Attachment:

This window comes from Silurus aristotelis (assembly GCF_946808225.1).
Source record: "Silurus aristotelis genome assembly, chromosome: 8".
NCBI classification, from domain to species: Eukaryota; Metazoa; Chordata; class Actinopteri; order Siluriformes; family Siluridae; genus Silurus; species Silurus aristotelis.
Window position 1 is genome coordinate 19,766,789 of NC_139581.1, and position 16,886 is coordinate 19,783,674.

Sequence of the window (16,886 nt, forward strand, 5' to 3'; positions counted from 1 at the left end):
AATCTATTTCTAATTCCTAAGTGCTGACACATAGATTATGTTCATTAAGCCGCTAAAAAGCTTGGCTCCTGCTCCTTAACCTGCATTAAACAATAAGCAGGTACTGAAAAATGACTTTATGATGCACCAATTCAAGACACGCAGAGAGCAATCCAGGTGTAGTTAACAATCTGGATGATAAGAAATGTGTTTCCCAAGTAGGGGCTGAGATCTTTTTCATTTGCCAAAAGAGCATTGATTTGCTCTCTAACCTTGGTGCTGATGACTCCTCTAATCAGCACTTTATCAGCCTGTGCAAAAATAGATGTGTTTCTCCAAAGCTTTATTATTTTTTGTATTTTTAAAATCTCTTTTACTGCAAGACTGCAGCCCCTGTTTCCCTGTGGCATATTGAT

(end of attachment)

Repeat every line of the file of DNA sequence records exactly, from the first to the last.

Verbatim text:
This window comes from Silurus aristotelis (assembly GCF_946808225.1).
Source record: "Silurus aristotelis genome assembly, chromosome: 8".
NCBI classification, from domain to species: Eukaryota; Metazoa; Chordata; class Actinopteri; order Siluriformes; family Siluridae; genus Silurus; species Silurus aristotelis.
Window position 1 is genome coordinate 19,766,789 of NC_139581.1, and position 16,886 is coordinate 19,783,674.

Sequence of the window (16,886 nt, forward strand, 5' to 3'; positions counted from 1 at the left end):
AATCTATTTCTAATTCCTAAGTGCTGACACATAGATTATGTTCATTAAGCCGCTAAAAAGCTTGGCTCCTGCTCCTTAACCTGCATTAAACAATAAGCAGGTACTGAAAAATGACTTTATGATGCACCAATTCAAGACACGCAGAGAGCAATCCAGGTGTAGTTAACAATCTGGATGATAAGAAATGTGTTTCCCAAGTAGGGGCTGAGATCTTTTTCATTTGCCAAAAGAGCATTGATTTGCTCTCTAACCTTGGTGCTGATGACTCCTCTAATCAGCACTTTATCAGCCTGTGCAAAAATAGATGTGTTTCTCCAAAGCTTTATTATTTTTTGTATTTTTAAAATCTCTTTTACTGCAAGACTGCAGCCCCTGTTTCCCTGTGGCATATTGAT